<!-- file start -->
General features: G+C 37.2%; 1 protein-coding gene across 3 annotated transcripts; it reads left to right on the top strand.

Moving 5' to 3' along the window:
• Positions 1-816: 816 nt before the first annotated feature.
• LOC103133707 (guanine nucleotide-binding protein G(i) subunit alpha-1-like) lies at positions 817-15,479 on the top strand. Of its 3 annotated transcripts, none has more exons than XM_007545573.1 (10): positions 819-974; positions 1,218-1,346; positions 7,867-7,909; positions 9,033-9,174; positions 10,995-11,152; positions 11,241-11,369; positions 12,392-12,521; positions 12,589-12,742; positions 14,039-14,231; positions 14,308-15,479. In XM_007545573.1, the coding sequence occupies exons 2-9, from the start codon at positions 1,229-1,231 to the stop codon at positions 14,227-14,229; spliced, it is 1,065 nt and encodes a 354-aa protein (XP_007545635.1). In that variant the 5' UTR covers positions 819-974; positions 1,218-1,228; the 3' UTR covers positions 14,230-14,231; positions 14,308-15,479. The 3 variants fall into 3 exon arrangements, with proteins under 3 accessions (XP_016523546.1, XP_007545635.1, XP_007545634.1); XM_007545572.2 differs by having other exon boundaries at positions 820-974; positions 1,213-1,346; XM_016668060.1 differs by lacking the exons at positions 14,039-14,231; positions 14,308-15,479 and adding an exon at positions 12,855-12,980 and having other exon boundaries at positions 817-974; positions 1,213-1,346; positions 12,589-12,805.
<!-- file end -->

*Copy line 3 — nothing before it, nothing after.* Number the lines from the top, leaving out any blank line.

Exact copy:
• Positions 1-816: 816 nt before the first annotated feature.